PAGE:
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Cubes And Punishment

Author: Scott Adams
Publisher: Andrews McMeel Publishing
ISBN: 1449417779
Size: 71.97 MB
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View: 1979
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My cube is sucking the life force out of me." --Dilbert In Cubes and Punishment: A Dilbert Book, Dilbert sardonically skewers the Dostoevskian sense of despair and anxiety that corporate life breeds. And nowhere is this sense more alive than in the desolation of the cubicle. In Dilbert's world, cubicle dwellers are relegated to everything from the half-size intern cubicle to the patented head cubicle and are even sentenced to adopt and decorate empty cubicles. * Dilbert continues to be the voice for the embattled cubicle-dwelling Everyman. With best-friend Dogbert, and a veritable who's who in accompanying office characters ranging from the Boss and Wally to Alice and Catbert, Dilbert offers a welcome dose of laughter in response to the inanity of corporate culture and middle-management mores.

Problem Identified

Author: Scott Adams
Publisher: Andrews McMeel Publishing
ISBN: 1449417825
Size: 26.38 MB
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In Problem Identified: And You're Probably Not Part of the Solution, cartoonist Scott Adams affectionately ridicules inept office colleagues--those co-workers behind the pointless projects, interminable meetings, and ill-conceived "downsizings"--in this thematically linked collection of Dilbert comic strips. Dilbert, the benchmark of office humors, continues to use its considerable powers of humor for the greater good, helping us to fight the good fight at work despite those around us whose job descriptions seem to include undercutting morale and generally doing everything possible to lead us into economic ruin.

Your Accomplishments Are Suspiciously Hard To Verify

Author: Scott Adams
Publisher: Andrews McMeel Publishing
ISBN: 1449415075
Size: 57.79 MB
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Inside Your Accomplishments Are Suspiciously Hard to Verify, Adams tackles the subjects of Elbonian slave labor, faulty product recalls, less-than-anonymous employee surveys, and more. If you've ever looked among your co-workers and thought, "I hope feral cats eat every one of you," or briefly celebrated a well-deserved promotion only to realize that the word "promotion" now means that you're responsible for doing two jobs for the price of one, then chances are you find the corporate cubicle culture represented inside Dilbert alive and well inside your own work environment--and that's exactly what makes Dilbert so topical and funny. From Dilbert's invention of a portable brain scanner (with a popcorn microwave option) to his moonlighting as a professional corporate crime scene cleaner, Your Accomplishments Are Suspiciously Hard to Verify chronicles pointless projects, interminable meetings, and ill-conceived office policies one Dilbert strip at a time.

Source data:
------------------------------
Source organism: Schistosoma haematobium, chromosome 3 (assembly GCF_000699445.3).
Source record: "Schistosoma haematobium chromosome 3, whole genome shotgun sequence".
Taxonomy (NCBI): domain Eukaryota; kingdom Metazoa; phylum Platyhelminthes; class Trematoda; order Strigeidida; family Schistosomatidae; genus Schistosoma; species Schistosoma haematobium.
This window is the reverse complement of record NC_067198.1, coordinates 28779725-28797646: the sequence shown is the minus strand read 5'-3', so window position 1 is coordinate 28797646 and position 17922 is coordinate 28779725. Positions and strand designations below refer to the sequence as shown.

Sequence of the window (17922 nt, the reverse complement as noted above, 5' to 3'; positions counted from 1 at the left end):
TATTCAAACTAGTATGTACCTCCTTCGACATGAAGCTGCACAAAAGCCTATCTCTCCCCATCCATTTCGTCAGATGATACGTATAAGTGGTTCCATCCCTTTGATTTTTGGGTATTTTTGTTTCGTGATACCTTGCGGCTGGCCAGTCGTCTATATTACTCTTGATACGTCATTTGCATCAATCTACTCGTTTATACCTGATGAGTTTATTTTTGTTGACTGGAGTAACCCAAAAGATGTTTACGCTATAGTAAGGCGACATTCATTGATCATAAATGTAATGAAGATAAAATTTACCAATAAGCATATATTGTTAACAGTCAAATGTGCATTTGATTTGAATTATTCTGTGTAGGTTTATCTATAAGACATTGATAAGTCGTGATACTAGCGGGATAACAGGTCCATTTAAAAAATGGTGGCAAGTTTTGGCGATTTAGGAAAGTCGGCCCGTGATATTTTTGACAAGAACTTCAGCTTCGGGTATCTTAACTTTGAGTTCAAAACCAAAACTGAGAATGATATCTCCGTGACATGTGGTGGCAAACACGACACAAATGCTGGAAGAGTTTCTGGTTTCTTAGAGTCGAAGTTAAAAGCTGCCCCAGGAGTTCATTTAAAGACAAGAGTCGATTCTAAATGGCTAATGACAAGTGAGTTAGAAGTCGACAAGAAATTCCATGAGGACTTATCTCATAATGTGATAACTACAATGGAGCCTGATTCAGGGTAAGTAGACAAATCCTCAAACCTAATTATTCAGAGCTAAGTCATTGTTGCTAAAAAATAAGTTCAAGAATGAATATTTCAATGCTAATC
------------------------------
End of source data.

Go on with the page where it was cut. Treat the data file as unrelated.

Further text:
What Would Wally Do

Author: Scott Adams
Publisher: Andrews McMeel Publishing
ISBN: 1449417701
Size: 13.94 MB
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What would the world of work be like without Dilbert? Downright insufferable! When it became syndicated in 1989, Dilbert struck a nerve with workers everywhere. Through its frames they saw life on the job as they knew it, with all the absurdity, craziness, and dry humor that underlies any living, breathing organization. The fact that the strip focused on a hapless engineer and his cynical dog just made it all the more funny. Now work life seems downright unimaginable without Dilbert and Dogbert's take on everything from management ill-practices to nonperformance reviews. What Would Wally Do?, delivers that same combination of pain and humor that readers count on. This collection especially highlights Wally, Dilbert's colleague, fellow engineer, foil, and fool. Wally's that short quirky guy with little hair, plenty of horn-rimmed frames, and almost zero work ethic. After all, who's got time for a job, thinks the self-proclaimed "Lord Wally the Puppet Master," when you're busy surviving the "Mobility Pool," turning your cubicle into a tourist attraction called "Sticky-Note City," and selecting a mail-order bride from Elbonia? Weasel-Boy makes a point of highlighting his poor performance and lack of respect . . .and usually gets another raise for his efforts. Such is life in Dilbert and Wally's world. Such are the laughs in What Would Wally Do?